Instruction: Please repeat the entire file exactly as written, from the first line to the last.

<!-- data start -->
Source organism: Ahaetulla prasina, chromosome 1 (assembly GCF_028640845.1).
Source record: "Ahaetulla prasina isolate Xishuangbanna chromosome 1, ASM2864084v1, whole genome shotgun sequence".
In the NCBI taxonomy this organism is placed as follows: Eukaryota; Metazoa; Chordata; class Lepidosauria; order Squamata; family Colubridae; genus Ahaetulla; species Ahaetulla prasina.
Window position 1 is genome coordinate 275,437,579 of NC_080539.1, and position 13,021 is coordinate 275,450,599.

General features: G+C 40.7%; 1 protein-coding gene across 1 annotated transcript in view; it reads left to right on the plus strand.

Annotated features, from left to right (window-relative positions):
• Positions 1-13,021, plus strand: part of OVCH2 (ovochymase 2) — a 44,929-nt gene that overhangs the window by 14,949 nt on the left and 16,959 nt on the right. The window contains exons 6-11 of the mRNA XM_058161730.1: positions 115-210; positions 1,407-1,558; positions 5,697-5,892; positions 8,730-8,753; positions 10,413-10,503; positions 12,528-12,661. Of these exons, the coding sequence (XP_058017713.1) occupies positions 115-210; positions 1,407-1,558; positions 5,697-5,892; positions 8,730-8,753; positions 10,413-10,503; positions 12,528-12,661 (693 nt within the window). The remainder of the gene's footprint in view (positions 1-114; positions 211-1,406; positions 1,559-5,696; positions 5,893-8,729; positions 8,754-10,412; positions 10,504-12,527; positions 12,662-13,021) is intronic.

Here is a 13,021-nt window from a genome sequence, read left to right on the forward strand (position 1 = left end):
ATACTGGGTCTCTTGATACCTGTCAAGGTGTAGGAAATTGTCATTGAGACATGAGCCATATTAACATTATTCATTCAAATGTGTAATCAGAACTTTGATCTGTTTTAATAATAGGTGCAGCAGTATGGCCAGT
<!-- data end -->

Source organism: Ahaetulla prasina, chromosome 1 (assembly GCF_028640845.1).
Source record: "Ahaetulla prasina isolate Xishuangbanna chromosome 1, ASM2864084v1, whole genome shotgun sequence".
In the NCBI taxonomy this organism is placed as follows: Eukaryota; Metazoa; Chordata; class Lepidosauria; order Squamata; family Colubridae; genus Ahaetulla; species Ahaetulla prasina.
Window position 1 is genome coordinate 275,437,579 of NC_080539.1, and position 13,021 is coordinate 275,450,599.

General features: G+C 40.7%; 1 protein-coding gene across 1 annotated transcript in view; it reads left to right on the plus strand.

Annotated features, from left to right (window-relative positions):
• Positions 1-13,021, plus strand: part of OVCH2 (ovochymase 2) — a 44,929-nt gene that overhangs the window by 14,949 nt on the left and 16,959 nt on the right. The window contains exons 6-11 of the mRNA XM_058161730.1: positions 115-210; positions 1,407-1,558; positions 5,697-5,892; positions 8,730-8,753; positions 10,413-10,503; positions 12,528-12,661. Of these exons, the coding sequence (XP_058017713.1) occupies positions 115-210; positions 1,407-1,558; positions 5,697-5,892; positions 8,730-8,753; positions 10,413-10,503; positions 12,528-12,661 (693 nt within the window). The remainder of the gene's footprint in view (positions 1-114; positions 211-1,406; positions 1,559-5,696; positions 5,893-8,729; positions 8,754-10,412; positions 10,504-12,527; positions 12,662-13,021) is intronic.

Here is a 13,021-nt window from a genome sequence, read left to right on the forward strand (position 1 = left end):
ATACTGGGTCTCTTGATACCTGTCAAGGTGTAGGAAATTGTCATTGAGACATGAGCCATATTAACATTATTCATTCAAATGTGTAATCAGAACTTTGATCTGTTTTAATAATAGGTGCAGCAGTATGGCCAGT